The Adventures of Rob and Dorrit (the Toyota Echo): Express pick-up at IKEA

As I loaded the fourth kitchen cabinet into Dorrit’s trunk I couldn’t help but be surprised by the sheer size of it. The Toyota Echo is essentially the Mk1 Toyota Yaris with a tacked-on trunk (or boot for my Irish brethren) and it was massive. I was more surprised to be loading kitchen cabinets into the car in the first place. They were not mine and I hadn’t planned on being anywhere near IKEA on this cold Sunday morning. But, a friend in need is a friend indeed and I owed Rory my very life in Vancouver.

The original plan was to rise early and go out to Rory in New Westminster, which is a thirty-minute drive from my home. I had discovered that simply telling him I’m coming over for coffee and rock up outside his house was a far more efficient way to maintain our friendship than phoning or texting. Rory is one of those horrid early riser types who gets up at the crack of dawn and gets to cleaning, running errands and being highly productive.

So, I was slight worried when Rory came sauntering out of his house, looking rather groggy and disheveled. “Are you OK”? I asked him. “Yeah, I just had a few beers last night” came his response. “I need coffee” he continued. He needed more than just coffee but we jumped into the car and drove to the local Starbucks. As we waited in line he told me that he had to go to IKEA to get cabinets for his ongoing renovation project. I felt a twinge of fear knowing where this conversation was going. “Do you fancy making a run to IKEA?” he asked. I didn't really, but I owed him a hell of a lot more than a trip to a furniture store.

Rory is my oldest friend in Vancouver. I met him through a girl in acting school all the way back in 2010. He came to our final showcase and I’d be lying if I said I remember everything about that night. I had just completed my six-month acting course and was getting ready to go home to Ireland and come out as gay at 32 years old. I was drinking to try and quell my nerves. Anyway, what I remember most about Rory was that he was a fellow geek and we instantly bonded over Star Trek and Stargate and The Transformers. Fast forward six months later, I was back in Vancouver, out and proud with a working holiday visa to my name. I needed a place to stay and Rory stepped in and offered me a room in his basement suite. We lived together for over a year and I learnt a lot from him ranging from the correct way to arrange toilet paper to the joys of arguing over fictional hyperdrive and shield power sources. Total geek tech talk and I loved it. He understood me in a way many people didn't and we would spend nights sitting together watching sci-fi on Netflix. Rory would have beer and a smoke while I would have a cup of tea and some biscuits. It was a match made in heaven and I have to give him a huge amount of credit here. He taught me about male friendship and made me feel safe in a city that was alien to me. He was not gay but had to deal with my 'dramatic teenager phase'. You see coming out at 32 meant that I had no idea how to date, never mind how to date men. One night I came home distraught thinking I had AIDS and poor Rory had to calm me down. I did not have AIDS and he stills jokes about it to this day. I can laugh now, but it was terrifying at the time. When it came time to move out he helped me and has constantly taken care of me. In response, I keep six beers in my fridge just for him along with salt and pepper in my press and I always have the toilet paper in the right position.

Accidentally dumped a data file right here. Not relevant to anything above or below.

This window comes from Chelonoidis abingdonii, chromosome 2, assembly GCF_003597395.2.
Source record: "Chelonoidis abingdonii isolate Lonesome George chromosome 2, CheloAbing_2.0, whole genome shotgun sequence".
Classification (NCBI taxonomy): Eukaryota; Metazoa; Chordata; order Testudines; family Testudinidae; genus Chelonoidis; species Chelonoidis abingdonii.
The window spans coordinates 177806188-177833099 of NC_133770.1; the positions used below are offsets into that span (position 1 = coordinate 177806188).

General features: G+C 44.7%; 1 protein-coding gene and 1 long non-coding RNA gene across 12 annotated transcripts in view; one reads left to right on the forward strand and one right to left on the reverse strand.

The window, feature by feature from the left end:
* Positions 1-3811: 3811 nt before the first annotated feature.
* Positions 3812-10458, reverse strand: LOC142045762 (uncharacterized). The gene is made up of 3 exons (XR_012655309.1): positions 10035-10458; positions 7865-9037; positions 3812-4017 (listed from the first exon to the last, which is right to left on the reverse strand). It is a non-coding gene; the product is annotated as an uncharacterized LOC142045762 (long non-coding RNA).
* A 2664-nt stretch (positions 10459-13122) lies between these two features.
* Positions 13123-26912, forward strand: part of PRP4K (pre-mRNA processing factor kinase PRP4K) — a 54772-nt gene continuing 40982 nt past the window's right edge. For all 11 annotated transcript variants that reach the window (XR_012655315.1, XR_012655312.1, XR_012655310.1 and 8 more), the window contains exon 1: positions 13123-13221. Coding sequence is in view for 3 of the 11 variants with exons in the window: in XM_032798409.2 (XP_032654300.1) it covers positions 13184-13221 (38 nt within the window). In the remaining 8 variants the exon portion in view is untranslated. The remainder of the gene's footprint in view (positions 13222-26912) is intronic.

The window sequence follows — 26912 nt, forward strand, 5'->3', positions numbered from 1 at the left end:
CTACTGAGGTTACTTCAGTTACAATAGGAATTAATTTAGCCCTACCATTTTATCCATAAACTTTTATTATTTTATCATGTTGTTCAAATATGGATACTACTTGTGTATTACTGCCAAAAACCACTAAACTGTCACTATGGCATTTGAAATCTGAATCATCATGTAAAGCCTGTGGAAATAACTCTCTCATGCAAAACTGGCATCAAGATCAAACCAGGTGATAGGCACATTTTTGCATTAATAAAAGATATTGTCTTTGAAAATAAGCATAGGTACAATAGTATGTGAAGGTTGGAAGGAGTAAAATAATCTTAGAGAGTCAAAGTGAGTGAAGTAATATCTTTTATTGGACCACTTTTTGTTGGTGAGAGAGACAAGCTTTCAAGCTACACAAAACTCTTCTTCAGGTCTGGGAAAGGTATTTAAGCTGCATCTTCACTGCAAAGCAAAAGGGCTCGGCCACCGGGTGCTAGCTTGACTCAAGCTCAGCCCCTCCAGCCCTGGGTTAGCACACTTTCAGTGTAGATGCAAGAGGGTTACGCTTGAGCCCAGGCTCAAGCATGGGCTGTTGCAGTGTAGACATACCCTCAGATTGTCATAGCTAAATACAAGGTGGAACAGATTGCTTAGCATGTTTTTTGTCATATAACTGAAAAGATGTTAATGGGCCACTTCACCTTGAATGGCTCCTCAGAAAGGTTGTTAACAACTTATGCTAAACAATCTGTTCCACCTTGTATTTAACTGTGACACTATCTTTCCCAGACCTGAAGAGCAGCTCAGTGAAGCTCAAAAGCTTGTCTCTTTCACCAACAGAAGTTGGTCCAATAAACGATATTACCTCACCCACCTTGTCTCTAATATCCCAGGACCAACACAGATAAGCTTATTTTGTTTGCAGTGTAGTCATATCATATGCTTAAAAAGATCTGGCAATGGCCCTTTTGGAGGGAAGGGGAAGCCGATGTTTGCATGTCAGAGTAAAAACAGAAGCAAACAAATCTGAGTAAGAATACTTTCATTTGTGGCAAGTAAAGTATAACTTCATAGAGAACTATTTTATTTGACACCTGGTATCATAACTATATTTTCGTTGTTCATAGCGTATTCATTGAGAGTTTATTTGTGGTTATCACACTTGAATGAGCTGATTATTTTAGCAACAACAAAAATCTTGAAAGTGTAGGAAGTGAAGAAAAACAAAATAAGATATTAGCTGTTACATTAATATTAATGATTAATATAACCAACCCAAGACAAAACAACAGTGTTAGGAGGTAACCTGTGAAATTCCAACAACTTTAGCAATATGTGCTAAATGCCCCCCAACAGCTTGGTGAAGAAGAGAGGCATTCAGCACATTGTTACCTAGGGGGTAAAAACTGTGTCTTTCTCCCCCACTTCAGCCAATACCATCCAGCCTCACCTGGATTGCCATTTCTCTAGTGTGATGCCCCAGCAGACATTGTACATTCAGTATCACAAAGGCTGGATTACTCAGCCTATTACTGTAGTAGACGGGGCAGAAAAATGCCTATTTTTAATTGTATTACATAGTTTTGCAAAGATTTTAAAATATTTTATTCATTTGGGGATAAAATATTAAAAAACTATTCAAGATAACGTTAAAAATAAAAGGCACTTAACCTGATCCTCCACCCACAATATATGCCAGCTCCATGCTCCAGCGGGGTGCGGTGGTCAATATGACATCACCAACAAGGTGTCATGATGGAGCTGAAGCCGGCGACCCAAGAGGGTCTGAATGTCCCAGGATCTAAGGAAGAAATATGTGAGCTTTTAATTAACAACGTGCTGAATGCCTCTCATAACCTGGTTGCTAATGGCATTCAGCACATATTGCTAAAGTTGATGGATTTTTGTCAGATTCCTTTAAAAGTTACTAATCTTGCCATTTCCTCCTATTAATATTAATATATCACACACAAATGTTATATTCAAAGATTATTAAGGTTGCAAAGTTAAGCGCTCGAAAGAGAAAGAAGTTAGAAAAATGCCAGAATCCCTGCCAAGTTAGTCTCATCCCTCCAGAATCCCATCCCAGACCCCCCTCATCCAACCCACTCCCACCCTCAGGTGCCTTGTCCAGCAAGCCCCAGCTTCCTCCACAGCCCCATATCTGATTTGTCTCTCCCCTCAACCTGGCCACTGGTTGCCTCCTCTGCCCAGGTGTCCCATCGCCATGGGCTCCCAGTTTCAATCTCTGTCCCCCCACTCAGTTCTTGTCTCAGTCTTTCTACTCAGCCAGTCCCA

Rory knew the way to IKEA and I let him navigate. We chatted casually as I tried to concentrate on the road. Getting there was easy enough and then we had to find the express pick-up parking section. The cabinets were waiting for us and we loaded the car up quickly. On our way back Rory said it was lovely to be driven somewhere. He was slouching on his chair with his phone in hand. I understood what he meant. Driving is a wonderful freedom, but when it is always you doing it, it can get tiring. Sometimes you just want to sit back and relax, especially if you are feeling ropey and hungover. This was the first time in our long friendship that I had been able to do that for him. It may seem trivial or a male ego thing, but it felt good to be the one actively helping him. It was a re-balancing of our friendship and I had Dorrit to thank for that.

I smile knowing that even though my cars may change, the bond I feel to them doesn’t. They have always been companions that have allowed me to expand my life and relationships. It is crazy to think that this small car with a huge trunk makes me a better man and better friend to people like Rory.


Next Month: Dorrit and the Hot Rod.